Survival depends on many factors. No one can tell you exactly how long you will live.

Below are general statistics based on large groups of people. Remember, they can’t tell you what will happen in your individual case. 

Your doctor can give you more information about your own outlook (prognosis). You can also talk about this with the Cancer Research UK nurses on freephone 0808 800 4040, from 9am to 5pm, Monday to Friday.

Survival by stage of bladder cancer

There are no UK-wide statistics available for bladder cancer survival by stage.

Survival statistics are available for each stage of bladder cancer in England. These figures are for men and women diagnosed between 2013 and 2017.

Stage 1

Around 80 out of 100 people (around 80%) survive their cancer for 5 years or more after they are diagnosed.

Stage 1 means that the cancer has started to grow into the connective tissue beneath the bladder lining.

Stage 2 

Around 45 out of 100 people (around 45%) survive their cancer for 5 years or more after diagnosis. 

Stage 2 means that the cancer has grown through the connective tissue layer into the muscle of the bladder wall.

Stage 3

Around 40 out of 100 people (around 40%)  survive their cancer for 5 years or more after they are diagnosed.

Stage 3 means that the cancer has grown through the muscle into the fat layer.  It may have spread outside the bladder to the prostate, womb or vagina.

Stage 4 

The statistics for stage 4 bladder cancer survival don’t take into account the age of the people with bladder cancer. Statistics that do take into account the age (age-standardised statistics) are not available.

Around 10 out of 100 people (around 10%) will survive their cancer for 5 years or more after they are diagnosed.

Stage 4 means that the cancer has spread to the wall of the abdomen or pelvis, the lymph nodes or to other parts of the body. If bladder cancer does spread to another part of the body, it is most likely to go to the bones, lungs or liver.

Survival for all stages of bladder cancer

    Generally, for people diagnosed with bladder cancer in England:

    • around 75 out of every 100 (around 75%) survive their cancer for 1 year or more after diagnosis
    • almost 55 out of every 100 (almost 55%) survive their cancer for 5 years or more after they are diagnosed
    • around 45 out of every 100 (around 45%) survive their cancer for 10 years or more after diagnosis

    What affects survival

    Your outlook depends on the stage of the cancer when it is diagnosed. This means whether the cancer is just in the bladder lining or whether it has spread into the muscle wall of the bladder or beyond.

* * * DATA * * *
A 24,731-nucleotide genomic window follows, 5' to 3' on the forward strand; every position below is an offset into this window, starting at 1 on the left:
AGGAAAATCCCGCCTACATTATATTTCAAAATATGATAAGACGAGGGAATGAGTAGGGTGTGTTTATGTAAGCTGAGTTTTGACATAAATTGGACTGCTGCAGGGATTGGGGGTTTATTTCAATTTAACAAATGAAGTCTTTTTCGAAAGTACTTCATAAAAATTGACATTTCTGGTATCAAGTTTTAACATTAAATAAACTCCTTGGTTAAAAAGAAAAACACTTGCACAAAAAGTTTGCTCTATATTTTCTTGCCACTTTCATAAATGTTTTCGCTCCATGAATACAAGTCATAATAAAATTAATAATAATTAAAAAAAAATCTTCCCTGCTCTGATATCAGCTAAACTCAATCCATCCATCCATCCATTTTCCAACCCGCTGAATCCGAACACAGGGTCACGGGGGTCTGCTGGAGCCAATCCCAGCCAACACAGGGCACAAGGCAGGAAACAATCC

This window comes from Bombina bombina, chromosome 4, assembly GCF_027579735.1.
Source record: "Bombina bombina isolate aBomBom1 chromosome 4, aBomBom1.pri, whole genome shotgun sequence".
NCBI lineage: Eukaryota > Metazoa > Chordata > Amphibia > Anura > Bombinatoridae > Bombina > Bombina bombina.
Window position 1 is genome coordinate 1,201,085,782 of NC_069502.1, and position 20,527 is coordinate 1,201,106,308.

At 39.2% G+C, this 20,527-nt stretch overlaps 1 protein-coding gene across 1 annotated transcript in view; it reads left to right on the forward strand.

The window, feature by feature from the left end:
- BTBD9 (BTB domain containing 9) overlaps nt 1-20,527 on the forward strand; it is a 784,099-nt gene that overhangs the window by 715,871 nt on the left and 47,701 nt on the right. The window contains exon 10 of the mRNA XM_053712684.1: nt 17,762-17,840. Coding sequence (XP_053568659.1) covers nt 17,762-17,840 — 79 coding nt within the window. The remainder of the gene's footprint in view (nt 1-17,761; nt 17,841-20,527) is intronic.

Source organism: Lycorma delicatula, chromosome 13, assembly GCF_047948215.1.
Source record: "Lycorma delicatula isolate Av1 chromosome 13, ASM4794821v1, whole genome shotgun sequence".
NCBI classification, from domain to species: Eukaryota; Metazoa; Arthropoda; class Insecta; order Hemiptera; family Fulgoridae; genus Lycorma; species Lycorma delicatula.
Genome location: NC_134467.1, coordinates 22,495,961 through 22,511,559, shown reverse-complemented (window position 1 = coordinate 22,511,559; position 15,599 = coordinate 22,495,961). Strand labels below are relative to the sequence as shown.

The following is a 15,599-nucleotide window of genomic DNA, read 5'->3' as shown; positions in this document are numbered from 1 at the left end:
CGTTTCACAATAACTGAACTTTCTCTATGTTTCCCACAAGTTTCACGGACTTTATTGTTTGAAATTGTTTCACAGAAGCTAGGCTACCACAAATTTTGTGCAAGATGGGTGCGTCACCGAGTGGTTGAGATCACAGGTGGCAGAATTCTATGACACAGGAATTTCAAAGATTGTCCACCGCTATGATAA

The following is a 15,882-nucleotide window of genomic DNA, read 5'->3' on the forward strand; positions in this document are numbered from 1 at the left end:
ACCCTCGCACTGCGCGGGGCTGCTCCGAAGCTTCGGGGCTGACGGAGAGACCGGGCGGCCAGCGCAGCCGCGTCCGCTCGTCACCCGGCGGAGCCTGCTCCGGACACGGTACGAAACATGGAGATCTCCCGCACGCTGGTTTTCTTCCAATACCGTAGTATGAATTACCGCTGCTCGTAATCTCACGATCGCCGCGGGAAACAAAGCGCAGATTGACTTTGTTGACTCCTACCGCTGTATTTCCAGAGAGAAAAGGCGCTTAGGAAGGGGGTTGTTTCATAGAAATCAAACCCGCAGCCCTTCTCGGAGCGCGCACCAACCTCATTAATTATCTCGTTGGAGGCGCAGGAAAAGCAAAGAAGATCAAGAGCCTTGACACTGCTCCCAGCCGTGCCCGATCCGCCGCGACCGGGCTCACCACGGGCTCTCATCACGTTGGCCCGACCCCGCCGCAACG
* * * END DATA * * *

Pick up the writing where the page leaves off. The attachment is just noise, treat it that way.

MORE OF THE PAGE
The type of bladder cancer can affect your likely survival. And the grade of the cancer may also be important. Grade means how abnormal the cells look under the microscope.

    Most bladder cancers are diagnosed when they are still only in the bladder lining. These are called early bladder cancers. The outlook for early bladder cancers depend on several factors, including:​​

    • exactly how far the cancer cells have gone into the bladder lining
    • the number of tumours
    • how wide the tumours are
    • how abnormal the cancer cells look under the microscope (the grade)
    • whether CIS (high grade changes in the bladder lining) is present
    • whether this a recurrence and how often a tumour has recurred

    Your doctor looks at all these factors. They use them to decide whether there is a low, medium (intermediate) or high risk of the cancer coming back or spreading into the muscle of the bladder. Your doctor will be able to tell you about your risk group and how this affects your outcome.

    Clinical trials

    Taking part in clinical trials can help to improve the outlook for people with bladder cancer.

    More statistics

    You can read more statistics on survival rates and other factors for bladder cancer in our Cancer Statistics section.

    About these statistics

    The terms 1 year survival and 5 year survival don't mean that you will only live for 1 or 5 years.

    The Office for National Statistics (ONS) and researchers collect information. They watch what happens to people with cancer in the years after their diagnosis. 5 years is a common time point to measure survival. But some people live much longer than this.

    5 year survival is the number of people who have not died from their cancer within 5 years after diagnosis.

    Last reviewed: 
    04 Sep 2020
    Next review due: 
    01 Sep 2023
    • Cancer survival by stage at diagnosis for England, 2019
      Office for National Statistics

    • Bladder cancer survival statistics
      Cancer Research UK
      Accessed September 2020

    • AJCC Cancer Staging Manuel (8th Edition)
      American Joint Committee on Cancer
      Springer, 2017

    • The EUROCARE-5 study on cancer survival in Europe 1999-2007: Database, quality checks and statistical analysis methods
      S Rossi and others
      European Journal of Cancer, 2015. Volume 51, Pages 2104 - 2119

    • Bladder Cancer. Incidence, Mortality and Survival Rates in the United Kingdom.
      National Cancer Intelligence Network, 2013

    • European Guidelines on Non-muscle-invasive Bladder Cancer (TaT1 and CIS)
      M Babjuk and others
      European Association of Urology, Updated March 2017

    • Bladder cancer: ESMO Practice Guidelines for Diagnosis, treatment and follow-up
      J Bellmunt and others
      Annals of Oncology, 2014. Volume 25, Supplement 3, Pages 40-48

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